Bill to Streamline UI Claims and Hold Corporations Accountable to Pay Their Fair Share Reaches Governor’s Desk
SACRAMENTO – (Tuesday, Aug. 31, 2020) – Today, a bill authored by California State Assemblywoman Lorena Gonzalez (D-San Diego) to speed up the process for workers to claim unemployment insurance (UI) benefits, while making sure corporations pay their fair share of the UI contributions, passed the State Legislature. Assembly Bill 1066 now heads to the governor for possible signature or veto.
“When businesses operate in bad faith to improve their bottom line, it weakens our state’s unemployment insurance system,” Assemblywoman Gonzalez said. “After years of large corporations like Uber and Lyft breaking the law and avoiding UI contributions on behalf of their workforce, our state UI fund is operating at a loss. We cannot allow multi-billion dollar corporations to continue skirting the law at the expense of their workers, and forcing law-abiding businesses and taxpayers to pick up these costs.”
Streamlining UI Claims
With millions of UI claims flooding EDD and gig companies continuing to misclassify hundreds of thousands of Californians who are now without work, many workers have been on hold indefinitely waiting for their benefits after they filed UI claims as early as March and April of this year. Under AB 1066, if the required records are not turned over to EDD within 10 days then, it is presumed the worker is entitled to the maximum benefit amount, allowing their claim to move forward.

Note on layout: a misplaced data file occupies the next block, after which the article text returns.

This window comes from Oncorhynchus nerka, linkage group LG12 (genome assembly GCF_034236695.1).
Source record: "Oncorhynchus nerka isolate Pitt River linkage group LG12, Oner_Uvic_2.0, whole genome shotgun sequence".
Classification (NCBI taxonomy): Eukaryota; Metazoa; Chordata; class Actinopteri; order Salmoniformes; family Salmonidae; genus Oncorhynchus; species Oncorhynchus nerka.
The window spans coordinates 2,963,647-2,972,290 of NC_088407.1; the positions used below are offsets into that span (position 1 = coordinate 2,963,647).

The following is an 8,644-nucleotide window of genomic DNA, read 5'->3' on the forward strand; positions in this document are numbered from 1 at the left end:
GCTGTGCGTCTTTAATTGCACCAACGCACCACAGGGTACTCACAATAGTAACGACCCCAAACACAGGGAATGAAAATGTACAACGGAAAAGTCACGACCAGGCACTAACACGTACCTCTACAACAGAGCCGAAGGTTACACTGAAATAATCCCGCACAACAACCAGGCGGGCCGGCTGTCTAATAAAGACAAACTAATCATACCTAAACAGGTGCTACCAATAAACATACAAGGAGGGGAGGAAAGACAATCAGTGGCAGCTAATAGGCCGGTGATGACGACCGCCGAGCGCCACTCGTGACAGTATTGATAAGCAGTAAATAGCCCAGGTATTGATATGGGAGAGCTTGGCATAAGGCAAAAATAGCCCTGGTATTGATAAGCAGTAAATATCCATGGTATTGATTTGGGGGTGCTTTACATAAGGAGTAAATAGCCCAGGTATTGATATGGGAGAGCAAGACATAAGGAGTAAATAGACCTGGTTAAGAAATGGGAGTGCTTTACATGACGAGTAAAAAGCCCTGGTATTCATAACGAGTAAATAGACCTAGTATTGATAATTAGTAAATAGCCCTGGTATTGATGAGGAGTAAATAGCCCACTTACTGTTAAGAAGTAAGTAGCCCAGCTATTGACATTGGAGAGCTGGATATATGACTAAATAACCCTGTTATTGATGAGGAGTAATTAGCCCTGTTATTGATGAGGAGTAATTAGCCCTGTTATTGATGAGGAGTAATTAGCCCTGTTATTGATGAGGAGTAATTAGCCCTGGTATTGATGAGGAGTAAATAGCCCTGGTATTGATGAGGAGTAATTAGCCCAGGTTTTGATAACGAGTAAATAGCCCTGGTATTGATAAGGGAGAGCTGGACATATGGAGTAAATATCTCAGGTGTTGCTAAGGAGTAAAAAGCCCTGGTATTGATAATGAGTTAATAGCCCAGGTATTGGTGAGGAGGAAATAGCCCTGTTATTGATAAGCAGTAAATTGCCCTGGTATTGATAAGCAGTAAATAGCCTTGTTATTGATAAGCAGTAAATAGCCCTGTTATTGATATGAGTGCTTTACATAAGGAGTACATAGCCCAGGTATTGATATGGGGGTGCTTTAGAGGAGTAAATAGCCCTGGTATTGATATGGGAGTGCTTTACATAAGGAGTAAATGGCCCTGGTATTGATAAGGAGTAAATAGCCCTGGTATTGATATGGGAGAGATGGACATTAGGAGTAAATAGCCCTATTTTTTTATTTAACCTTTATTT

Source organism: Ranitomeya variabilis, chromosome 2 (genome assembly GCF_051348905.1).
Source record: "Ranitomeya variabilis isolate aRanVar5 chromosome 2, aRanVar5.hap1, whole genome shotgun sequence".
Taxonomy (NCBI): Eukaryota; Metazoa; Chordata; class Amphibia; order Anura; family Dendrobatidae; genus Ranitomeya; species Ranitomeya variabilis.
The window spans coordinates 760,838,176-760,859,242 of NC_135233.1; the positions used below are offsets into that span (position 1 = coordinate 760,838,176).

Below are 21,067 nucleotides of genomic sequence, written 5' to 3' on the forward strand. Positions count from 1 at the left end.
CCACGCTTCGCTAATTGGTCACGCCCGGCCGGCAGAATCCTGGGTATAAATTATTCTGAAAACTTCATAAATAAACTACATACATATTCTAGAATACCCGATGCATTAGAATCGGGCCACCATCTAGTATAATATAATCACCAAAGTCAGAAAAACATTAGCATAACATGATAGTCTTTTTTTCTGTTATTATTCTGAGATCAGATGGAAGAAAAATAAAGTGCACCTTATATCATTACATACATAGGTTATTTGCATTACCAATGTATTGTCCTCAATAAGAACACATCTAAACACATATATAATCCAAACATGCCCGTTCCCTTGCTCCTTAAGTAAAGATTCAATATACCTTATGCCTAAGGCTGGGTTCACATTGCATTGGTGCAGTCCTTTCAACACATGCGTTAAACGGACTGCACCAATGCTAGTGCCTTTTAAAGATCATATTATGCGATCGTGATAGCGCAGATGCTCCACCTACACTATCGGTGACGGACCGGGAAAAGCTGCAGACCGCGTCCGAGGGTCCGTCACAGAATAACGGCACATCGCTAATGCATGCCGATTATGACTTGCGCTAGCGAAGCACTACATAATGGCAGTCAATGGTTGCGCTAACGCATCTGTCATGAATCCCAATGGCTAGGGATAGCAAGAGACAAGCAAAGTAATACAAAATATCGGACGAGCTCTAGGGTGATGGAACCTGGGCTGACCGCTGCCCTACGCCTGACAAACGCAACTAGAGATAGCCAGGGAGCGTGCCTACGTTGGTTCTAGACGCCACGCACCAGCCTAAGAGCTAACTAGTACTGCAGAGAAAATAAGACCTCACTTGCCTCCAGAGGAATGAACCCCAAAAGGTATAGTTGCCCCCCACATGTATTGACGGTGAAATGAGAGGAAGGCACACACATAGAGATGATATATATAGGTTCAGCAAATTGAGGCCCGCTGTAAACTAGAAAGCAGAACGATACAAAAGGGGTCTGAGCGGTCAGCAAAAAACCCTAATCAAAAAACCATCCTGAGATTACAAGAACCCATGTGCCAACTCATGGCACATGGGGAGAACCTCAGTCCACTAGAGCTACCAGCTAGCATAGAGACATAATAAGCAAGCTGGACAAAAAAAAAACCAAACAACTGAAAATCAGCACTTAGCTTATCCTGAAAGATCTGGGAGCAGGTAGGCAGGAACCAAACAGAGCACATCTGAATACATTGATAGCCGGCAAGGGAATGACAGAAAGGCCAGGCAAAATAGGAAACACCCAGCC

Recovering Owed UI Contributions
Widespread misclassification threatens the solvency of the state’s UI fund when employers evade their obligation to make contributions on behalf of their workforce, while their workers are eligible for benefits. A recent UC Berkeley Labor Center report found if just two gig companies in the state, Uber and Lyft, had correctly classified their drivers as employees between 2014 and 2019, they would have paid at least $413 million into California’s Unemployment Insurance Fund.
California was the first state to be approved for a $10-billion loan from the federal government to cover the rising cost of those benefits. Once the economy recovers, law-abiding businesses across the state will face higher tax contributions and be forced to subsidize companies that do not report their workers’ wages or pay into the UI fund.
AB 1066 would authorize the Attorney General to recover unpaid UI contributions, including interest and penalties, from large corporations that have at least five workers who have collected UI benefits.
For questions on AB 1066 or to schedule an interview with Assemblywoman Gonzalez, contact Sami Gallegos: email@example.com